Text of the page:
(short on time? TL;DR)
What are User Stories?
User stories are basically the concept of user defined features. Users can be anyone including admins, departments, clients, and even the general public, all depending on who the feature benefits. The way you create a user story is through just typical regular conversation. Any time you’re talking about your product and some cool new idea comes up, try to describe it from the end user’s point of view and you’ve got a user story. For example, let’s say you’re building a website, and you talk about the user being able to sign up for a news letter (feature). The user story you would write to describe this would be written like “I want to be able to sign up for a news letter”. Now, because you might have multiple types of users, it’s helpful if you start by interjecting who you are when you want something. You also should interject why you want what you want, to help the designers think about different solutions. In the end the story might be, “I, the user, want to be able to sign up for a news letter, so I can get updates about the company.” (the user could be replaced by admin, end user, company, etc). This format boils down to “I, -role-, want to -goal-, so I can -reason-.”
Why do we care?
So now we know how to make stories, but why do we care? Let’s talk about remodeling your house.
Traditionally, you and a contractor would sit down and plan out everything you wanted to change. You would decide that you wanted certain things such as knocking down some walls, adding some new windows, maybe even getting a new pipe or electrical line, or both! After that planning session, the contractor would go out to the people who did the work, and provide them with the specific parts of the blueprints that they cared about. The window guy would get the requirements for windows, the plumber would get the plumbing requirements, the electrician the electrical requirements, etc. All of these guys would come into your house and build exactly what they were being paid for, as quickly as possible, and then leave. The benefits of this are pretty big. For one thing, it’s very efficient. Everyone is focused on their job and how to get it done quickly and efficiently, within budget. Another thing is you know you’re getting exactly what you asked for, and the price it will cost you. When this system is working perfectly, it’s really quite a nice system. Unfortunately, after you sign your contract and deliver your money, There is less communication between you and the contractor. They are focused on the job at hand. This can lead to you getting exactly what you asked for, which might not be exactly what you want.
*Note: This system can (and does) work when the contractor is really good at their job. A good contractor can (and has to) get it right on the first try, which makes them good. This is why contractors are striving to provide more accurate mock-ups, and simulate all of your options. It’s so they can get it absolutely right before starting, which allows this process to go very quickly after that.
Now let’s pretend that construction is a little different and you’re able to put in requests, but it’s up to the team of workers to figure out a solution. Instead of deciding everything, you would state problems that you have with the current setup, and new features you want. Some of these might sound like: “There isn’t enough room in the dining room for Thanksgiving dinner. I want to be able to seat 15 people instead of 8.” or “I want a double oven so I can bake 2 things at the same time.” Each of these statements can be translated into stories. Then the contractor takes these stories and goes to the team to come up with a plan. They’re going to apply their expertise with you in mind, because the whole point of the story is to solve a problem you have, or add a feature that you want. They’ll figure out the most effective way to solve your problem/add your feature. After they come up with a plan, the contractor might come back and pitch the idea(s) to you with a recommendation, or if you really trust him/her, you might just let them get on with the project. Regardless, eventually ideas will be green-lit, and the workers can start working on the task at hand. The difference here is they’re already all aware of how their results will affect you because they have been planning with you in mind from the start. This is a subtle difference on the surface, but if you look deeper, this makes all the difference.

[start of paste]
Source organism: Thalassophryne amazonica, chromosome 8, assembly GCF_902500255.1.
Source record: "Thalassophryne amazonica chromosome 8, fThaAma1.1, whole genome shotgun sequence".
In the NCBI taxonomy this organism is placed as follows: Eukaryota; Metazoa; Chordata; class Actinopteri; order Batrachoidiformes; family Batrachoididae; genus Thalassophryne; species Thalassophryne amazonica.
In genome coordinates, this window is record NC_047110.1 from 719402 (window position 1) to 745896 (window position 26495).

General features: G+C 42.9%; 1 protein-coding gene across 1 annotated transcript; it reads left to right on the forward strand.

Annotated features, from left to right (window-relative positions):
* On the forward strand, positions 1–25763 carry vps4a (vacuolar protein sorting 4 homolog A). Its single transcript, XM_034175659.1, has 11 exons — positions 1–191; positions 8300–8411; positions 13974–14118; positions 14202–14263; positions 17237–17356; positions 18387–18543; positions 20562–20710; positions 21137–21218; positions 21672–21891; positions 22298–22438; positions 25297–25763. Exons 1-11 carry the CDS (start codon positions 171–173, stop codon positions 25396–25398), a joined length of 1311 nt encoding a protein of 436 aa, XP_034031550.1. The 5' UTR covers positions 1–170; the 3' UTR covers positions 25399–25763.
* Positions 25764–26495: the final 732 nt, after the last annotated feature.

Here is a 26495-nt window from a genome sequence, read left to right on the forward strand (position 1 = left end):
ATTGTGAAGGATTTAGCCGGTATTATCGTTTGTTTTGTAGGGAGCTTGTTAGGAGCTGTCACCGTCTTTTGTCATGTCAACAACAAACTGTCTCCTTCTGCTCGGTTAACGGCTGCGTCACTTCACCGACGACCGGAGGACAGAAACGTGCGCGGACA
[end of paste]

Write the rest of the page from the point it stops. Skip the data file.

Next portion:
Ok, but I don’t do Construction
That’s ok because this theory of user stories applies to any line of product creation, including web development. User stories make a huge difference in web development because everything you do is for the end user, and user stories help you focus on your end user. User stories challenge you to always ask “is this what is best for the user?”.
Hopefully this has peaked your interest and you want to know more. That’s great because there is a ton of content out there to help. Here’s some now:
Mountain Goat Software
User stories are goals/feature/solutions that are written the the format “I, -insert role (usually the user)-, want -insert goal-, so I can -insert reason-“. User stories help teams come up with a user focused solution and constantly challenge teams to re-evaluate their solutions with the user in mind. User stories help the process stay iterative instead of waterfall, resulting in a progressively better product whose development can respond to changing requirements. More information can be found here:
Mountain Goat Software